This rather uninspiring corner marks the site of Kent House, so-called because it was the first building on the road out of London that was actually in Kent (no longer – these days it’s the London Borough of Bromley. For most of its life (and it appears to have been built in the 13th century) Kent House was a farmhouse, before a brief period as a nursing home in the early 20th century. It was demolished in 1957, which seems rather a shame.
There are some extremely fine houses on this road. In one of them, a gardener with a leaf blower (an invention of the devil if ever I heard one) stopped in his task to pick up a single tiny leaf from the driveway. I suspect that his clients might have been of the extremely picky kind.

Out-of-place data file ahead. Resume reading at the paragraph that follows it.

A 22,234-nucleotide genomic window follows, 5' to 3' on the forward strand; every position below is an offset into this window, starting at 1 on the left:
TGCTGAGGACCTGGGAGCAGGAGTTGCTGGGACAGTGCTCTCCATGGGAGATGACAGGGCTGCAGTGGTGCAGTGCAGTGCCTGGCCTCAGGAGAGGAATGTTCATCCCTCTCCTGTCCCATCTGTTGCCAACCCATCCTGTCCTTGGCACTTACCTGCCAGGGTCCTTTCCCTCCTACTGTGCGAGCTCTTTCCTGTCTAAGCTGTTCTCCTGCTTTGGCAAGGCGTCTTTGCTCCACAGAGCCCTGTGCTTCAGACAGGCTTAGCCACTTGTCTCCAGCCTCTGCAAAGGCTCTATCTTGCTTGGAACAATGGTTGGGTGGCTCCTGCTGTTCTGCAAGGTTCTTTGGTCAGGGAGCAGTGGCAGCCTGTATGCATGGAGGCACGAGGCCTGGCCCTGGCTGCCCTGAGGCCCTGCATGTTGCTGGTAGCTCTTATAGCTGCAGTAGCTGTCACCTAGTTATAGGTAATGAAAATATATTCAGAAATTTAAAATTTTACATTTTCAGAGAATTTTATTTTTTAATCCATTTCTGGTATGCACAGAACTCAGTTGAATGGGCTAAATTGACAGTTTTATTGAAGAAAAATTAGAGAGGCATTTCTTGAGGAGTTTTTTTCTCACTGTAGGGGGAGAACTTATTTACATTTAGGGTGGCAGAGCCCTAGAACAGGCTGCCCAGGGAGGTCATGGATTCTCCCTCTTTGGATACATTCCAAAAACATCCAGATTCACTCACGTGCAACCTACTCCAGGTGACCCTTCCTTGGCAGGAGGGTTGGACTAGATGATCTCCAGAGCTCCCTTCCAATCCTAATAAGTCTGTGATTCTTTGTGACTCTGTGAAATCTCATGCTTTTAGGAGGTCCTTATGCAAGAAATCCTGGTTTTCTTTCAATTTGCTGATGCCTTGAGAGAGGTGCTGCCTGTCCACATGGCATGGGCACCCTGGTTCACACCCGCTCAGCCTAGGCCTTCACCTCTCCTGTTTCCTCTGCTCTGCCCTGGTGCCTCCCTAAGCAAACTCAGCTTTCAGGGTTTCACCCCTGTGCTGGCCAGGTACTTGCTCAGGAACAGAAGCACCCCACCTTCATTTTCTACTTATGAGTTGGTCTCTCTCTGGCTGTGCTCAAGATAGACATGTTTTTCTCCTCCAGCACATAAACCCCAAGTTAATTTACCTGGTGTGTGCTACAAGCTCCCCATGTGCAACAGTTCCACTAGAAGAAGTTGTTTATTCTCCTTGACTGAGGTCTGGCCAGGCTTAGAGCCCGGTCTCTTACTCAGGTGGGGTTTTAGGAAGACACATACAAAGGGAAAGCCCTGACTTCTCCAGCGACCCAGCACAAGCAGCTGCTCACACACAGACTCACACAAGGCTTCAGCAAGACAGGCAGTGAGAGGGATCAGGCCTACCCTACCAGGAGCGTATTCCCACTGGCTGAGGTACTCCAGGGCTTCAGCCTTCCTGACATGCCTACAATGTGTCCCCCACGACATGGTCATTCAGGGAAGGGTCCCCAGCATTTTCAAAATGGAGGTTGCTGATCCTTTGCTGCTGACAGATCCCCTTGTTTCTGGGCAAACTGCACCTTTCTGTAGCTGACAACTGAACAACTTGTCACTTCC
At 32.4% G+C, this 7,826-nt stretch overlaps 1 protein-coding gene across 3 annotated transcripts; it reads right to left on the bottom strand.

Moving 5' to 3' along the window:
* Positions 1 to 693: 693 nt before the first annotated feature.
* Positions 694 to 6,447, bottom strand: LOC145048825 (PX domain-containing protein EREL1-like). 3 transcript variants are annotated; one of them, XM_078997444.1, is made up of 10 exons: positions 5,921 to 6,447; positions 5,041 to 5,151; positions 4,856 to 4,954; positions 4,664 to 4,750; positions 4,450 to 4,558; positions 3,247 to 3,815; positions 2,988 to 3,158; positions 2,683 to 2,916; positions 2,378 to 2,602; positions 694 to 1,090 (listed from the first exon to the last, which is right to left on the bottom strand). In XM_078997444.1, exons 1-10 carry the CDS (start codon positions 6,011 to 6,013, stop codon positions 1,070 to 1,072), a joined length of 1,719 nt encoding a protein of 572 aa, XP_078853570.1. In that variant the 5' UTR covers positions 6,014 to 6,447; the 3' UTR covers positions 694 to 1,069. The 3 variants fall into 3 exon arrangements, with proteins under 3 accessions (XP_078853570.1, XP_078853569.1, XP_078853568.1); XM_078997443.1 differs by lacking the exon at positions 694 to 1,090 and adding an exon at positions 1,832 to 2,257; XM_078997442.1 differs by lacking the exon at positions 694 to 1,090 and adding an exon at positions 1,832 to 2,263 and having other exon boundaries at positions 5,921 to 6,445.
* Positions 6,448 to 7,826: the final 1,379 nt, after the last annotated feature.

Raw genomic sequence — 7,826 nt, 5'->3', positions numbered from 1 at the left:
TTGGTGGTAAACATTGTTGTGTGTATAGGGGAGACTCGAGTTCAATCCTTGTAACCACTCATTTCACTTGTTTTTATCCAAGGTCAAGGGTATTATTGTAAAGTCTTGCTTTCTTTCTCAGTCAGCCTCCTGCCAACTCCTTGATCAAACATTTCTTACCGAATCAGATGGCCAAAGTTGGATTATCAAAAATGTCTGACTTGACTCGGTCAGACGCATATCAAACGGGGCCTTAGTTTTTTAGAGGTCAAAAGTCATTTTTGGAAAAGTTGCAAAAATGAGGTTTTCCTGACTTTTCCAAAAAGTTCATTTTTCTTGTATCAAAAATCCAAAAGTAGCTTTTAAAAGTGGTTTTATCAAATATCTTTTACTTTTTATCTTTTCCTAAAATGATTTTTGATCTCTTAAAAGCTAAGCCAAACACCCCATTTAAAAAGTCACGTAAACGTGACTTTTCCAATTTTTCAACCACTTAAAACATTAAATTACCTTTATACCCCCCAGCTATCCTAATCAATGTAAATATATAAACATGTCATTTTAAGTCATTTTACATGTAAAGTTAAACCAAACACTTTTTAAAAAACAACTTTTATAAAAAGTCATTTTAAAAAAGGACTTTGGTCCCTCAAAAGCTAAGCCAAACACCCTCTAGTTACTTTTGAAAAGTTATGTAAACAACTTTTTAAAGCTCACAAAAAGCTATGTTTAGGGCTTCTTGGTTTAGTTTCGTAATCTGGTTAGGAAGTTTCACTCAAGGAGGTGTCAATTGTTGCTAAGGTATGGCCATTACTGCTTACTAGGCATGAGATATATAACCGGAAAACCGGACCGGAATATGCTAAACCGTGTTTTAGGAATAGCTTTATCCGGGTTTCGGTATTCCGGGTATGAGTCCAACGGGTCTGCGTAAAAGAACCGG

Many of the houses had some lovely plaster work detailing.
On we go, getting a first proper look at the Crystal Palace radio mast…
And then walking through yet another park, where the sports pavilion has this lovely mural…
…and past this house with its twisted pillars.
We cross over the platforms at Penge East Station and pass the Roman Catholic Church of The Good Shepherd. The building dates from 1887 and was probably originally the Mission Hall for nearby Holy Trinity Church. I love the coloured glass in the windows,
And now we are getting hungry, and what better than a quick bite in The Pride of Venice café? Most of the other diners seemed to be hungover clubbers, but the sandwiches were of the doorstep variety and the tea was good and strong, so just what the doctor ordered. And now, we were on the last leg of the walk, and were hoping to see something prehistoric. Let’s see how we got on tomorrow….